A year later and the Eastern Cape Department of Health has still not paid a service provider who supplied critical, life-saving implants for paediatric cardiology patients at the Provincial Hospital.
When the Department doesn’t pay, it’s not just the suppliers and their employees who suffer. It is also the patients as companies become reluctant to provide further goods and services at the risk of incurring worse debt.
Health MEC Nomakosazana Meth revealed that in August the Department still owed suppliers to Livingstone Hospital more than R178 million, which included fees owing to this particular service provider, but gave a firm commitment that these suppliers would be paid by the end of August.
This never happened.
During a sitting of the Eastern Cape Legislature last month, MEC Meth was again asked about the late payments, as the supplier had still not been paid. She quickly changed her stance, saying that the Department was still verifying and reconciling invoices, after which the payment would be affected within 30 days.
The service provider has however still not even been issued an order number.
The government has made it clear that Public Private Partnerships must be strengthened to enhance service delivery.
However, it seems the opposite is happening in the Eastern Cape Health sector, where the private sector is expected to absorb losses for months or even years on end but still expected to assist when necessary.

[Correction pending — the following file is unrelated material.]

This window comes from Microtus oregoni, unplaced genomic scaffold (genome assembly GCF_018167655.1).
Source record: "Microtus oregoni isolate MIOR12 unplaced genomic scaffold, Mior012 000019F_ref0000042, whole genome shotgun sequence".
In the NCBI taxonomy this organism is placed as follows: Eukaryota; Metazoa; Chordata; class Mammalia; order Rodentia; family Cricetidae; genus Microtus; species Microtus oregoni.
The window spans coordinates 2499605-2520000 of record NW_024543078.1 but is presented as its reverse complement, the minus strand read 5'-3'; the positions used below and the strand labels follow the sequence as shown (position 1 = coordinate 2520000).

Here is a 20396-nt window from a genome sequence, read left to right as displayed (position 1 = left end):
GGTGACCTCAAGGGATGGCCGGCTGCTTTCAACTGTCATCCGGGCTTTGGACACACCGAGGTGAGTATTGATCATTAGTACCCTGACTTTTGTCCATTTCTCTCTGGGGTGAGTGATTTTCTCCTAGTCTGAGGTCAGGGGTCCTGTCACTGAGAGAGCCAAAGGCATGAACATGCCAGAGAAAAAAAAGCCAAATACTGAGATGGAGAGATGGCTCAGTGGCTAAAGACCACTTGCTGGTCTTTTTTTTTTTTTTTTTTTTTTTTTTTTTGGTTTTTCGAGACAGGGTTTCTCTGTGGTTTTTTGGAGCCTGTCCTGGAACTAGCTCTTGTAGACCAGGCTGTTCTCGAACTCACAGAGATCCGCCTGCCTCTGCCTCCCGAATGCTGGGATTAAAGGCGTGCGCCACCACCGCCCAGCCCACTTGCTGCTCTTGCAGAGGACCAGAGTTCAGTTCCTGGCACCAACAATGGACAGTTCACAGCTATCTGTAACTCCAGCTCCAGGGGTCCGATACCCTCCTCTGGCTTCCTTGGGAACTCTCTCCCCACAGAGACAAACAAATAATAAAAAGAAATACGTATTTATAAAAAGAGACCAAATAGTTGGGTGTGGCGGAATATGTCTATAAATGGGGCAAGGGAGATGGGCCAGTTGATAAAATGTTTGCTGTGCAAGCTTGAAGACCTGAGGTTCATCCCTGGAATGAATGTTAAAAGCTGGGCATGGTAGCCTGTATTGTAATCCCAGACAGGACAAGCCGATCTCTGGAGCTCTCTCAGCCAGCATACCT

This is not the way to enhance operations between the two sectors. The Department of Health needs to get its priorities right.
Instead of paying salaries to doctors and nurses who sit at the empty Orsmond Hospital or paying unqualified Assistant Directors to work in a Centre of Excellence, which does not exist, these monies should be ringfenced to pay debts.
I will write to the MEC to request a full explanation as to this appalling treatment of suppliers, particularly the small and medium suppliers who cannot afford to absorb or carry such debt.
The DA will continue to fight for the settlement of all outstanding debts to suppliers and service providers, as they play an integral part in improving the quality of care that the Department offers to patients.